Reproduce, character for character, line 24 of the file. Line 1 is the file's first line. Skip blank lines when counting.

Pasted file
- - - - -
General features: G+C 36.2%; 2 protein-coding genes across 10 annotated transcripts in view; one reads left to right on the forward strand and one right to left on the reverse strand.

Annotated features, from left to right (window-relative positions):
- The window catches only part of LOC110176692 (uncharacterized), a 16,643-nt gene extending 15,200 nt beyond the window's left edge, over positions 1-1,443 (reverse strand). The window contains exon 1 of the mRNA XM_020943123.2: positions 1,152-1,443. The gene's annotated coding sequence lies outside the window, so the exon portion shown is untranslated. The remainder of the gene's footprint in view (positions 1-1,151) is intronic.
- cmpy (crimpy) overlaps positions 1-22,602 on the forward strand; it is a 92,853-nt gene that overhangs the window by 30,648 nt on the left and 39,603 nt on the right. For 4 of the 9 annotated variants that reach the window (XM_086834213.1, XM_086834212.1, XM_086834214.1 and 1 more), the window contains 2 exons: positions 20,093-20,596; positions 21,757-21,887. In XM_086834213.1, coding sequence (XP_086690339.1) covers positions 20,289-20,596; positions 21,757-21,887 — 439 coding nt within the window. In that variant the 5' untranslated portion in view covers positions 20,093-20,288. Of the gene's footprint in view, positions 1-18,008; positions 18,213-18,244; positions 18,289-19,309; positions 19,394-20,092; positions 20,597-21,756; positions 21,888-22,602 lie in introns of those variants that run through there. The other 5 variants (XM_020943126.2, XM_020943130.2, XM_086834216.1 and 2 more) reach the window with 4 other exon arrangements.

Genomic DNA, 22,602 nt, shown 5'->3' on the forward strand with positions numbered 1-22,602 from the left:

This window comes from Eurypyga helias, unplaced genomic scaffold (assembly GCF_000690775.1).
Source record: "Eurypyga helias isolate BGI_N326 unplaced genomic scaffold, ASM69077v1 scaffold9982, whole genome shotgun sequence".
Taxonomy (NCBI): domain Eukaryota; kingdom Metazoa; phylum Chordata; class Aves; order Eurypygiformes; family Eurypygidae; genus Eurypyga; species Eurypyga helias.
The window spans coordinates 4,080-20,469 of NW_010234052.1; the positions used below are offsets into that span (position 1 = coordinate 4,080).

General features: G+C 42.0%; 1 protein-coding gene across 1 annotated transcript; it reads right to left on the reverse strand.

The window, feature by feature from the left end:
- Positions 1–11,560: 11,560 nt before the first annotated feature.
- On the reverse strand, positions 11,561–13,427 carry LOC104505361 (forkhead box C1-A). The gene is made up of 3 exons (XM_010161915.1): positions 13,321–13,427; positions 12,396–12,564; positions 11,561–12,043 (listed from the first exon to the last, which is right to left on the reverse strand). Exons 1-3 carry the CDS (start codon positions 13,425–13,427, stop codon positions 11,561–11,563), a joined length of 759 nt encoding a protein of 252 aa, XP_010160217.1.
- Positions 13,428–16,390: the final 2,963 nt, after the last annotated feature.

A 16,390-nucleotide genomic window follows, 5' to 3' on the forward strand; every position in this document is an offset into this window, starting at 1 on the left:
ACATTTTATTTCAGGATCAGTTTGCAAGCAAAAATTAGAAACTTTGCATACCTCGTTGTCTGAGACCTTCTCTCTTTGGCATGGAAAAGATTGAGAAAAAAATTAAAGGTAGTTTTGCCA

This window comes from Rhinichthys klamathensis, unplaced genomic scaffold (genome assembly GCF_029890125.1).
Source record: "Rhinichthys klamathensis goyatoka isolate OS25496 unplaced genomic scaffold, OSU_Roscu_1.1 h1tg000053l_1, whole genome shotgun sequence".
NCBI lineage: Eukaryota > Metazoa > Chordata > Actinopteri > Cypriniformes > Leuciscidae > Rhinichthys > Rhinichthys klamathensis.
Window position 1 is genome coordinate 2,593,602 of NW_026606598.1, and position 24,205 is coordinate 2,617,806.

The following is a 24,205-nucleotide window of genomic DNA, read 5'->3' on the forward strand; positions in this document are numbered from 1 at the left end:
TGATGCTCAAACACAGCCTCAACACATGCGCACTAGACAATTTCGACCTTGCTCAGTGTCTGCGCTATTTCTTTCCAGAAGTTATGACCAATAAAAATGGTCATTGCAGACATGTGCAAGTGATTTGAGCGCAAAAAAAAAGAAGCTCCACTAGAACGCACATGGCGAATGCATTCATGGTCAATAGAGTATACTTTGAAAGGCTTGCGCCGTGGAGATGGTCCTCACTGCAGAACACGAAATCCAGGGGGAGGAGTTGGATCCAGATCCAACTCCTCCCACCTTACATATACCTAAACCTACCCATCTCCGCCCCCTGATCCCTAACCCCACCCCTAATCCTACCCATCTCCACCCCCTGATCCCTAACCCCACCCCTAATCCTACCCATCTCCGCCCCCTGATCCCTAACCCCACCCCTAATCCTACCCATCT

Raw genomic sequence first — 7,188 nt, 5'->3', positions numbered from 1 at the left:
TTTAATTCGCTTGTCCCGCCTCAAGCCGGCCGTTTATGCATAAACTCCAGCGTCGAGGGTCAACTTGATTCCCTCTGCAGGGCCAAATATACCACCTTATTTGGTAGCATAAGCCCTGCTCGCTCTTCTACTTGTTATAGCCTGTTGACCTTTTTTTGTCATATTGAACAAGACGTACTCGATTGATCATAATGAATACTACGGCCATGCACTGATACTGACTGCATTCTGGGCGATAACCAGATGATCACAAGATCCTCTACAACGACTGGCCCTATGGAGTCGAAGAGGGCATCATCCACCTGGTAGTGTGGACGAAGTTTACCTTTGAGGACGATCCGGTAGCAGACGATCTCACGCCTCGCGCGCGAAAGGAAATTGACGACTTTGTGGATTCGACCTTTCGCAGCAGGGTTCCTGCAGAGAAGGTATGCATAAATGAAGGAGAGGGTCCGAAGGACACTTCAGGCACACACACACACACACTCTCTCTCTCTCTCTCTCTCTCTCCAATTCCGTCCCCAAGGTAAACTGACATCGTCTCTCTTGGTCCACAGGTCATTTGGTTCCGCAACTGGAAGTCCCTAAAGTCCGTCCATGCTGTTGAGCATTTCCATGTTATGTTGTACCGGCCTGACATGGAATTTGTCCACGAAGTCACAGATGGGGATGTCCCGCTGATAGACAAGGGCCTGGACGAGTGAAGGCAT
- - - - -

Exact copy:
TTTAATTCGCTTGTCCCGCCTCAAGCCGGCCGTTTATGCATAAACTCCAGCGTCGAGGGTCAACTTGATTCCCTCTGCAGGGCCAAATATACCACCTTATTTGGTAGCATAAGCCCTGCTCGCTCTTCTACTTGTTATAGCCTGTTGACCTTTTTTTGTCATATTGAACAAGACGTACTCGATTGATCATAATGAATACTACGGCCATGCACTGATACTGACTGCATTCTGGGCGATAACCAGATGATCACAAGATCCTCTACAACGACTGGCCCTATGGAGTCGAAGAGGGCATCATCCACCTGGTAGTGTGGACGAAGTTTACCTTTGAGGACGATCCGGTAGCAGACGATCTCACGCCTCGCGCGCGAAAGGAAATTGACGACTTTGTGGATTCGACCTTTCGCAGCAGGGTTCCTGCAGAGAAGGTATGCATAAATGAAGGAGAGGGTCCGAAGGACACTTCAGGCACACACACACACACACTCTCTCTCTCTCTCTCTCTCTCTCCAATTCCGTCCCCAAGGTAAACTGACATCGTCTCTCTTGGTCCACAGGTCATTTGGTTCCGCAACTGGAAGTCCCTAAAGTCCGTCCATGCTGTTGAGCATTTCCATGTTATGTTGTACCGGCCTGACATGGAATTTGTCCACGAAGTCACAGATGGGGATGTCCCGCTGATAGACAAGGGCCTGGACGAGTGAAGGCAT